At least 20% unless the service is horrible. It's hard, hard work and I admire anyone who can handle that day after day.
Absolutely! But I suppose my opinion is a bit bias. My mother has been a waitress all of her life, and I waited tables for a few years myself when I was younger.
Servers work very hard, and when I was a waiter (about 10 years ago) the hourly rate was just $2.83, and I don't think it has increased much if any since then.
In my opinion good service deserves 20% or more, and even poor service still deserves 15%.
In my opinion anyone who can't afford or is just too cheap to leave a respectable gratuity should not have someone waiting on them. They should be dining at home, serving them selves, and keeping that tip in their pocket!
I tip at least 15% in Canada. It's the least you can do. If the service was good I'll tip 20%. If it's bad I'll tip 10-15%. I used to serve so I can tell when the waiter is dogging it.
I generally tip 20%, service reflects any adjustments to this. I do not have a problem stiffing someone if they are that off. I was in the hospitality industry for two decades and if you get stiffed from me (it isn't easy) then you do deserve it.
I do and sometimes, when I can, more than that. I was a waitress while going through college and it is hard work. They deserve good tips although I do not see how restaurants can pay so little to their help and make the customers pay some of their wages. Seems wrong to me.
Over here they don't tip a lot like America as you normaly earn about $18 hour, years ago at a chinese restaurant i was on $8 got some tips now & then but not a lot.
Yep....I do give tip but not regularly. And it ranges between 10 to 20 %. Its always good to reward somebody for their good work.
Between 20-30% (my husband use to be a waiter). Unless it's really bad service.
Sometimes yes, and sometimes no. It depends.
I, too, used to waitress. It's true that depending on which U.S. state you work in, you may be only earning pennies per hour. Other states have to at least pay minimum wage. That makes a big difference in how much the restaurant has to pay for its service people.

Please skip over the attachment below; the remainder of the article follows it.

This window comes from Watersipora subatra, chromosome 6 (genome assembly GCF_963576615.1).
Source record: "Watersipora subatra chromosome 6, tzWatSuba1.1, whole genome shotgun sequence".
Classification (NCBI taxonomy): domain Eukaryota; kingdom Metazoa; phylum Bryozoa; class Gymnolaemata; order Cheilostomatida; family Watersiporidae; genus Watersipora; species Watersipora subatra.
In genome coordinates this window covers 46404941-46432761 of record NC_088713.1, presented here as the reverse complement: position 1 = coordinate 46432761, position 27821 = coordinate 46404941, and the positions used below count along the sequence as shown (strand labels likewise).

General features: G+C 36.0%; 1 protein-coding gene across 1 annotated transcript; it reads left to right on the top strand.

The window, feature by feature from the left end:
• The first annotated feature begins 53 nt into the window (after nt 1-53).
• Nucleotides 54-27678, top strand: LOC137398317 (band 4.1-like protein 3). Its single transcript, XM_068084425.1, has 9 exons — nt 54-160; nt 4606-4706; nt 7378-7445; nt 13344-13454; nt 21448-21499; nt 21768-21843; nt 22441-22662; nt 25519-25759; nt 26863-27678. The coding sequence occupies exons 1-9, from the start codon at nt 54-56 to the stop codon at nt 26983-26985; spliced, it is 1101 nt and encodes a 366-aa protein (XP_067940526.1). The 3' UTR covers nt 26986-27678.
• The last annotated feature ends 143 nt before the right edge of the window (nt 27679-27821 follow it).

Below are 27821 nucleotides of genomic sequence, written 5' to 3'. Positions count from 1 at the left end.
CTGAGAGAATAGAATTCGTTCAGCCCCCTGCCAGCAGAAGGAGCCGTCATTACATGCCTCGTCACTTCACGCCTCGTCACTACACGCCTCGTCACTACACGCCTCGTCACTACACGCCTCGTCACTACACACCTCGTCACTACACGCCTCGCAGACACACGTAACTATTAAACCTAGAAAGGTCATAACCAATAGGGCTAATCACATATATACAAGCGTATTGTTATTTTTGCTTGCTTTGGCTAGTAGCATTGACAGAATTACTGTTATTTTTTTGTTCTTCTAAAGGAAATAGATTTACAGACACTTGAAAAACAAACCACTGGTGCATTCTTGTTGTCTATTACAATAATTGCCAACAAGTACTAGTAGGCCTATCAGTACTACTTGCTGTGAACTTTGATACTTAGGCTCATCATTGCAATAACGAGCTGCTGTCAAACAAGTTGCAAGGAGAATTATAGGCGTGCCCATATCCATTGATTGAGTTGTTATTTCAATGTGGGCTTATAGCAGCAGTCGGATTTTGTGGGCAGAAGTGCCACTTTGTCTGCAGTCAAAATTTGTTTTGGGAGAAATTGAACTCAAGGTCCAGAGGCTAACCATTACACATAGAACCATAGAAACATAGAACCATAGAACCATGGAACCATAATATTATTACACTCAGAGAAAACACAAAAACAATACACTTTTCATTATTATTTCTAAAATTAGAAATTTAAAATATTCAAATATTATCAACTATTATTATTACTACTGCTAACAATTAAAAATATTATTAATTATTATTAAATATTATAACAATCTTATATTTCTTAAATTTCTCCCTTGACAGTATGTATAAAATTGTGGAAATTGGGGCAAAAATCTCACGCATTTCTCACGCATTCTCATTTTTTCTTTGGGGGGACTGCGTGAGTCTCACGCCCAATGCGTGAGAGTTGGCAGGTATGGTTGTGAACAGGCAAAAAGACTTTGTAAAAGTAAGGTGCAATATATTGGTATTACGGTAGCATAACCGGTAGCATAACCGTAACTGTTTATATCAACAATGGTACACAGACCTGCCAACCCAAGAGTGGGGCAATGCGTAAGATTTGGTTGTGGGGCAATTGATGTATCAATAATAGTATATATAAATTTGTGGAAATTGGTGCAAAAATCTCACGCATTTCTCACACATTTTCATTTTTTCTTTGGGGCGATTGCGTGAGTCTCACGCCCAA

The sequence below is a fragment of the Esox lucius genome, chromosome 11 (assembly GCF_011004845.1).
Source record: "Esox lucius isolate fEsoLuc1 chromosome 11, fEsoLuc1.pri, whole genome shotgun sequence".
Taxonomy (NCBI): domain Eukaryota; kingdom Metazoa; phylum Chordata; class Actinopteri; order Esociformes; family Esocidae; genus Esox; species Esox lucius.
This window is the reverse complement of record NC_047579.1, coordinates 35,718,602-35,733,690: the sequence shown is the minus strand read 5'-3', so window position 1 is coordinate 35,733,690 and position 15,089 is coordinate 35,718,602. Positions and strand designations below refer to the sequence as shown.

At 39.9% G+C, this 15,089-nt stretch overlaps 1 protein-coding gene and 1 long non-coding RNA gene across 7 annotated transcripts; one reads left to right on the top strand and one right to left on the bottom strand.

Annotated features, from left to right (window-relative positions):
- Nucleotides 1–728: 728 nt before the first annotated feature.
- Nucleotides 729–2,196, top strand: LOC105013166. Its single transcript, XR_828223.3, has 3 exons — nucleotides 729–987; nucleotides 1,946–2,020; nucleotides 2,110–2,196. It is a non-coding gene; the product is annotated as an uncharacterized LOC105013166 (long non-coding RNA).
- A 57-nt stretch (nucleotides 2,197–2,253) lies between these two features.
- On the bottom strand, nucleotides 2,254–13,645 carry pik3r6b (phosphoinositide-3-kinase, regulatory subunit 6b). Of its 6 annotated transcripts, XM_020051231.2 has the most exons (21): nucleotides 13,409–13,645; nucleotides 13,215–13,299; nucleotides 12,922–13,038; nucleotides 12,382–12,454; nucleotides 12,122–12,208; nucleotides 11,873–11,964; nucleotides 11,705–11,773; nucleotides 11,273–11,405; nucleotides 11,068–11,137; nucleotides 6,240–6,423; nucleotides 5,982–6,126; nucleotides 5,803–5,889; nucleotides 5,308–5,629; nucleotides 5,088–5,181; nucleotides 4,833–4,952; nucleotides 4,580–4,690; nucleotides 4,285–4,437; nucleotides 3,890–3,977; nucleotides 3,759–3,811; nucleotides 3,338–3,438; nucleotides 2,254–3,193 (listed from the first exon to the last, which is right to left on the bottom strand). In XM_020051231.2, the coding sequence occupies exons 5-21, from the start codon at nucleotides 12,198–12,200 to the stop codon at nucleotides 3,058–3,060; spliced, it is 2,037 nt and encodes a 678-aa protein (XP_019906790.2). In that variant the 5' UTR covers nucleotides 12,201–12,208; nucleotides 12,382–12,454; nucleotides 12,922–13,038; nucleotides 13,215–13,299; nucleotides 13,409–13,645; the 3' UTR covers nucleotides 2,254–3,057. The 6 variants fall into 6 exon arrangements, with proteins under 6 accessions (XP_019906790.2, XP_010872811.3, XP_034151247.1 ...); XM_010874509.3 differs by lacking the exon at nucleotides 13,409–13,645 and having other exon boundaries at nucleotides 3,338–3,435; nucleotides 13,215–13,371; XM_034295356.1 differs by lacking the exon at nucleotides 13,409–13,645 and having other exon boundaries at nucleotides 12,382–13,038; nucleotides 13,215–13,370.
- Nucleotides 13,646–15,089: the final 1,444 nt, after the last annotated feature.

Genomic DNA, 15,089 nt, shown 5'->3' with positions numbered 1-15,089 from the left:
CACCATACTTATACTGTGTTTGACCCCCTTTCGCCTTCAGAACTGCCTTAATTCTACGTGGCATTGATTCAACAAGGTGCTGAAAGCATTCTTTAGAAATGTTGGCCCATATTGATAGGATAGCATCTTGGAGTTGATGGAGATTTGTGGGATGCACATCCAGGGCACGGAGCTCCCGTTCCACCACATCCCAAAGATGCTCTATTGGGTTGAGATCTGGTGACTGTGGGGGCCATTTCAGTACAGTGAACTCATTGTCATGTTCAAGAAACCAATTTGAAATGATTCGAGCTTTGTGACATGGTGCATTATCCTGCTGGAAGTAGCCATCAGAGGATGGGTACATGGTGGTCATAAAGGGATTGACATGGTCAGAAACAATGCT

My irritation with tipping is that I feel the business is expecting the public, its customers, to bring up the wages of its employees. Why is this? Does anyone tip their doctor, their accountant, the fire fighters or police people who really make a difference in their lives? Of course not. So why is the public expected to supplement the wages of restaurant waiters and waitresses? Has it become expected so that there is no sabotage of our food in its delivery? Wouldn't it make more sense to tip the chef?
I start at 20% and it goes down from there if the service is really horrible.Or it can go up. I'm pretty easy going and the service has to really really bad for the tip to go down. Wait Staff has a tough gig and I appreciate their service.
Yes, if i am satisfied with the services and the quality of how one manages a guest,
by Leroyworld 3 years ago
I learned today that according to the National Restaurant Association, the industry norm for tipping waitstaff is 15 to 20 percent of the bill. This is, of course, from a school course. What I would like to know is:1 What are you expecting from the waiter/waitress in return for a...
by David Livermore 7 years ago
How much do you tip a bad waiter or waitress?This has been a hot bed of controversy each time someone fails to tip, tips very little, or leaves a rude comment.If I receive bad service, I leave a small tip. If it's so bad that I have to complain, I don't leave a tip at all. One example...
by dishyum 8 years ago
if you do tip, what percentage is it generally?
by itsandreawilson 9 years ago
What's the average tip % for tipping waiters/waitresses at restaurants?
by Sid Kemp 7 years ago
What makes you tip over 15%?When you are at a restaurant, what can a waiter or waitress do to really impress you. And, when this happens, do you leave a larger tip?
by Michael S 8 years ago
Should waiters receive all their tips or should tips be collected and divided?
Copyright © 2020 HubPages Inc. and respective owners. Other product and company names shown may be trademarks of their respective owners. HubPages® is a registered Service Mark of HubPages, Inc. HubPages and Hubbers (authors) may earn revenue on this page based on affiliate relationships and advertisements with partners including Amazon, Google, and others.
HubPages Inc, a part of Maven Inc.
|HubPages Device ID||This is used to identify particular browsers or devices when the access the service, and is used for security reasons.|
|Login||This is necessary to sign in to the HubPages Service.|
|HubPages Traffic Pixel||This is used to collect data on traffic to articles and other pages on our site. Unless you are signed in to a HubPages account, all personally identifiable information is anonymized.|
|Remarketing Pixels||We may use remarketing pixels from advertising networks such as Google AdWords, Bing Ads, and Facebook in order to advertise the HubPages Service to people that have visited our sites.|
|Conversion Tracking Pixels||We may use conversion tracking pixels from advertising networks such as Google AdWords, Bing Ads, and Facebook in order to identify when an advertisement has successfully resulted in the desired action, such as signing up for the HubPages Service or publishing an article on the HubPages Service.|